In this example, by including your own visits to your website, you have increased the average session duration by 1 minute 14 seconds. This results in a skewed belief that people are spending almost twice as much time on the website as they really are.
Filter your IP address. Here is how:
A. Type “What is my IP” into Google search. This will give you a number that looks like this: 196.192.100.01.
B. Click the Settings button in Google Analytics (bottom left, looks like a gear).
C. Under “Account” select “All Filters”.
D. Click the red “+ Add Filter” button.
E. Enter a name for the Filter.
F. For a single IP address
G. Filter Type: Predefined
H. Select Filter Type: Exclude
I. Select Source or Destination: traffic from the IP addresses
J. Select Expression: that contain
K. IP addresses: type your IP address
L. Select the “View” that created in point 3 above
M. Click “Add”
N. Finally click “Save”
O. For a range of IP addresses
P. Filter Type: Custom
Q. Select “Exclude”
R. Filter Field: IP Address
S. Filter Pattern: 196\.192\.100.[1-11] (For IP addresses 196.192.100.01 to 22.214.171.124)
T. Select the “View” that created in point 3 above
U. Click “Add”Finally click “Save”
5. Forgetting to set up goals
At the beginning of this article, we spoke of the importance of having a measurable strategy. This measurement would be defined by a set of objectives or goals. Goals can be: generate 20 leads in a month, have a whitepaper downloaded 100 times or generate R150 000 in online revenue.For more info check SEO Services in London.
Thus, Google Analytics goals enable you to see if your strategic objectives are being met as well as what is driving the effectiveness of these objectives. Without these goals it becomes very difficult to determine what is actually happening on your website or mobile application.
The majority of the Google Analytics reports allow you to filter data based on conversions (goal completions). This useful features enables you to determine the age, interest, location, gender, page, device or other dimension, which was associated with the conversions.
By compiling this information, you are then able to pull an accurate profile of the type of people who are most likely to complete a goal on your website. This information can inform future campaigns or assist you to adjust your existing campaigns to reach the correct target markets.
Set up goals on Google Analytics:
A. Define your goals as per your strategy.
B. Click the Settings button in Google Analytics (bottom left, looks like a gear).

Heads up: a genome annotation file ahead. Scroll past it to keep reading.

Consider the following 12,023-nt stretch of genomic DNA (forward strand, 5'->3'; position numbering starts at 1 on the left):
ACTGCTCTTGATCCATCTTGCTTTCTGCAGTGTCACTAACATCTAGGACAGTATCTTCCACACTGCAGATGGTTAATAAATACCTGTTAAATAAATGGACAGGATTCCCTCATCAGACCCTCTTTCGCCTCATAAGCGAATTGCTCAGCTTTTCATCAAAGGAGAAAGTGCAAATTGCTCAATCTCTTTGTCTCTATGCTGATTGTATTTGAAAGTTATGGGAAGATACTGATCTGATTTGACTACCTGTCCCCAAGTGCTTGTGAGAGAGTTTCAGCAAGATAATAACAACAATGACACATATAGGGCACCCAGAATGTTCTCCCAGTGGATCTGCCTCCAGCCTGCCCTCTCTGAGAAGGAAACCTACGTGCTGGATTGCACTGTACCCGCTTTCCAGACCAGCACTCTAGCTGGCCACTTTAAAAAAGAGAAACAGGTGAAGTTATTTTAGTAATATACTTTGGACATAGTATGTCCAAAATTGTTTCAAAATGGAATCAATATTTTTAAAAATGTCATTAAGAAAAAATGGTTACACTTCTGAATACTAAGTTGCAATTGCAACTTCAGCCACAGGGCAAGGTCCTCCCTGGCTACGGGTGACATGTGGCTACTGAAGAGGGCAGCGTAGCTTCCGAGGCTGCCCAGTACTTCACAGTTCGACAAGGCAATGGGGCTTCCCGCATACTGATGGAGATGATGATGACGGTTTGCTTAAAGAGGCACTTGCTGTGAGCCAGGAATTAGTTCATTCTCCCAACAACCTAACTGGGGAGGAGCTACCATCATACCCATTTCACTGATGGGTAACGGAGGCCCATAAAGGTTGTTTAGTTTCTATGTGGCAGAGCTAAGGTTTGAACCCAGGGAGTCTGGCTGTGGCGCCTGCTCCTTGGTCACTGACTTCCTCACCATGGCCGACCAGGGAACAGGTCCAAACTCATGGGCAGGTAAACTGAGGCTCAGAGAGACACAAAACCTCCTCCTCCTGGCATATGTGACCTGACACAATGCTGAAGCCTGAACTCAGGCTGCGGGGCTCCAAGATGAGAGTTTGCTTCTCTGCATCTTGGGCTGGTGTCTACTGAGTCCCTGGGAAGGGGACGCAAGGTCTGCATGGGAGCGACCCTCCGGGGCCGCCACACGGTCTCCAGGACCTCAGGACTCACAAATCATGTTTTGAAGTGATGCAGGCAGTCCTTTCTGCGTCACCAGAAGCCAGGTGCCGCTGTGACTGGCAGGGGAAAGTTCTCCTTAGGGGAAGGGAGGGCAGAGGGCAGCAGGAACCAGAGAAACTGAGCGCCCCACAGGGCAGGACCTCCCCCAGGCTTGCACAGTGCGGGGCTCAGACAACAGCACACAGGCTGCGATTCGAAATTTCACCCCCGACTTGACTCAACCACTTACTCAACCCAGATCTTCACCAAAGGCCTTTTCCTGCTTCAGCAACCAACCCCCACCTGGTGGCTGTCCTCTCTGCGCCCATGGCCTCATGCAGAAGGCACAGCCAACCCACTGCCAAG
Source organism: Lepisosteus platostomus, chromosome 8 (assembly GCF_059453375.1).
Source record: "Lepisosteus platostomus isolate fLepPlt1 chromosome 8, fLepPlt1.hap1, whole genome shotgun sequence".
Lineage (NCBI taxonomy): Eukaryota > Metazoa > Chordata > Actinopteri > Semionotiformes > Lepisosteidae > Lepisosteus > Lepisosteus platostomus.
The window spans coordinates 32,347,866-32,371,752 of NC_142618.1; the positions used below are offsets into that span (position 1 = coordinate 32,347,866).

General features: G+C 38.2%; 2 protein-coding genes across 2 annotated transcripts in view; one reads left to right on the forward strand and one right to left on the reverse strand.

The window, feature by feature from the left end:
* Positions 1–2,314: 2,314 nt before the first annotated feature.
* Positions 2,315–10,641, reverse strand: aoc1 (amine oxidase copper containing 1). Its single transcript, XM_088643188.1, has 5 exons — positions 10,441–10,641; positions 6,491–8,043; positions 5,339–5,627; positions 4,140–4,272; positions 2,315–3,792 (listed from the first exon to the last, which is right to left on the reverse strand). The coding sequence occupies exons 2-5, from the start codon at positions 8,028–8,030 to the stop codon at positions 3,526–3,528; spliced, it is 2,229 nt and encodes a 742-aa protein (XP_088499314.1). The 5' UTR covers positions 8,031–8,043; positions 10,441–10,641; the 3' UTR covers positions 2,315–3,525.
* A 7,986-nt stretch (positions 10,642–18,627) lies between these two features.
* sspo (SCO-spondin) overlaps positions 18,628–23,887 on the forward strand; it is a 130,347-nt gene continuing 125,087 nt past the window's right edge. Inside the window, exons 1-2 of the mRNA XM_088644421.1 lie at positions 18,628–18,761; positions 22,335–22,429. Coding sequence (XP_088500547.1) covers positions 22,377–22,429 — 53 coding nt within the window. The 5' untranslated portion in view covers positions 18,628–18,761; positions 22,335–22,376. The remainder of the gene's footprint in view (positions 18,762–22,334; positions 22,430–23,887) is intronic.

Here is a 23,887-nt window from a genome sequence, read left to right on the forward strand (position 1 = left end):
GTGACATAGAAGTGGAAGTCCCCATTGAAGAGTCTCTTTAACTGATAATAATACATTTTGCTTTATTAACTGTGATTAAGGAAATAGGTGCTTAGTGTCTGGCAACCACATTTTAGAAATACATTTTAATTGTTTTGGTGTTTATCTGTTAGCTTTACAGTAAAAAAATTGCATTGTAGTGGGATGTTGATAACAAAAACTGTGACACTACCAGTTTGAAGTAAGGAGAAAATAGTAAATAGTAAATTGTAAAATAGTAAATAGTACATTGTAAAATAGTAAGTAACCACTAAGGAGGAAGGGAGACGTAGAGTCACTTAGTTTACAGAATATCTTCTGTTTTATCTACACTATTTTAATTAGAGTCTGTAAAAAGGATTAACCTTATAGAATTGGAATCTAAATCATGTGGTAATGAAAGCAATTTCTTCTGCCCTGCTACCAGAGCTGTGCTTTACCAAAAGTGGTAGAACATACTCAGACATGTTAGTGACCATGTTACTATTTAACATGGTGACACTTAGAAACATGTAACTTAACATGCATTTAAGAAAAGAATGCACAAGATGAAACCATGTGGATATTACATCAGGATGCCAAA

C. Select the “View” dropdown menu and select the “View” that created in point 3 above.
D. Select “Goals” from the “View” menu panel.
E. Click the red “+ New Goal” button.
F. Select a predefined goal from the “Template” menu.
G. Click “Continue”.
H. Give your goal a name under “Goal Description”.
I. Select the “Type” of goal.
J. Click “Continue”.
K. Complete the details for the goal.
L.Under “Value”, click the button to define the ZAR value of a completion (try to calculate the estimated lifetime customer value https://en.wikipedia.org/wiki/Customer_lifetime_value).
It is very important that you add a monetary value to a goal as this enables you to estimate the actual worth of different customer profiles.
M. Finally, click “Save”.
N. Check the “Real-Time > Conversions” report to make sure that your goal is working correctly. If you are using IP filtering (as per point 4), turn off the IP filtering or use another IP address (your mobile phone with Wifi turned off) to ensure that your session appears in the report.
It should be noted that setting up goals and custom events can get quite technical. If you are not sure on the best way to implement a goal, speak to us or try find the relevant online tutorial.
6. Looking at average bounce rates
It is very tempting to look at the “Bounce Rate” in the “Audience Overview” report and use this as a measure of the website’s user engagement, but this one of the most common Google Analytics mistakes.
Unfortunately, this average bounce rate is essentially meaningless. Bounce rates are specific to individual website pages and must be viewed in context to draw meaningful conclusions.
Google Analytics says:
“A bounce is a single-page session on your site… These single-page sessions have a session duration of 0 seconds since there are no subsequent hits after the first one that would let Analytics calculate the length of the session.”To know more information on SEO Services visit Agropedia